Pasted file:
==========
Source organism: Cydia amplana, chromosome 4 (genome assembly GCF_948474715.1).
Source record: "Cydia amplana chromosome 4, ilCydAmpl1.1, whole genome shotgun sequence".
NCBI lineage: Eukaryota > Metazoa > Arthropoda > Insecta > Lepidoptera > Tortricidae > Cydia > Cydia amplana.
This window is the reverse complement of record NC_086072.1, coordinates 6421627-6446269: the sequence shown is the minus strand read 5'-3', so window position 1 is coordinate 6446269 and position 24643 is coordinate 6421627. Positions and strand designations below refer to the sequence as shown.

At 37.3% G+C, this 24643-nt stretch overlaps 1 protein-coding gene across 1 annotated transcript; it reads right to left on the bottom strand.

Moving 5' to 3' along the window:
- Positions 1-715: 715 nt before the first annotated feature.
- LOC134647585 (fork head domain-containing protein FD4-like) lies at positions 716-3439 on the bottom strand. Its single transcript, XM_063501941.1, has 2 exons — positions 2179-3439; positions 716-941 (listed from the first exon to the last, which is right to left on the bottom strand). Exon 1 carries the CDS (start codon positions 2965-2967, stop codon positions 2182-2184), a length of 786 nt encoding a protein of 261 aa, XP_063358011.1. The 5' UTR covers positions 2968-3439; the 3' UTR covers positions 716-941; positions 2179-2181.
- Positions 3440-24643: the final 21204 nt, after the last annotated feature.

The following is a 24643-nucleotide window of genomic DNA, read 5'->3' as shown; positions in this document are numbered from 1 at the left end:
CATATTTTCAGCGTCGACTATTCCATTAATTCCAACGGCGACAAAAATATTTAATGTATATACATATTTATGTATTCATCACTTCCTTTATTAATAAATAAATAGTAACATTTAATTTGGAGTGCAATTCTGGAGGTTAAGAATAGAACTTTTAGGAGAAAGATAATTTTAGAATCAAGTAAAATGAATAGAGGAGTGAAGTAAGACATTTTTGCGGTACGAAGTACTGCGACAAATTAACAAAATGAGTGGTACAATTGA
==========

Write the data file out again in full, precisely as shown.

Source organism: Cydia amplana, chromosome 4 (genome assembly GCF_948474715.1).
Source record: "Cydia amplana chromosome 4, ilCydAmpl1.1, whole genome shotgun sequence".
NCBI lineage: Eukaryota > Metazoa > Arthropoda > Insecta > Lepidoptera > Tortricidae > Cydia > Cydia amplana.
This window is the reverse complement of record NC_086072.1, coordinates 6421627-6446269: the sequence shown is the minus strand read 5'-3', so window position 1 is coordinate 6446269 and position 24643 is coordinate 6421627. Positions and strand designations below refer to the sequence as shown.

At 37.3% G+C, this 24643-nt stretch overlaps 1 protein-coding gene across 1 annotated transcript; it reads right to left on the bottom strand.

Moving 5' to 3' along the window:
- Positions 1-715: 715 nt before the first annotated feature.
- LOC134647585 (fork head domain-containing protein FD4-like) lies at positions 716-3439 on the bottom strand. Its single transcript, XM_063501941.1, has 2 exons — positions 2179-3439; positions 716-941 (listed from the first exon to the last, which is right to left on the bottom strand). Exon 1 carries the CDS (start codon positions 2965-2967, stop codon positions 2182-2184), a length of 786 nt encoding a protein of 261 aa, XP_063358011.1. The 5' UTR covers positions 2968-3439; the 3' UTR covers positions 716-941; positions 2179-2181.
- Positions 3440-24643: the final 21204 nt, after the last annotated feature.

The following is a 24643-nucleotide window of genomic DNA, read 5'->3' as shown; positions in this document are numbered from 1 at the left end:
CATATTTTCAGCGTCGACTATTCCATTAATTCCAACGGCGACAAAAATATTTAATGTATATACATATTTATGTATTCATCACTTCCTTTATTAATAAATAAATAGTAACATTTAATTTGGAGTGCAATTCTGGAGGTTAAGAATAGAACTTTTAGGAGAAAGATAATTTTAGAATCAAGTAAAATGAATAGAGGAGTGAAGTAAGACATTTTTGCGGTACGAAGTACTGCGACAAATTAACAAAATGAGTGGTACAATTGA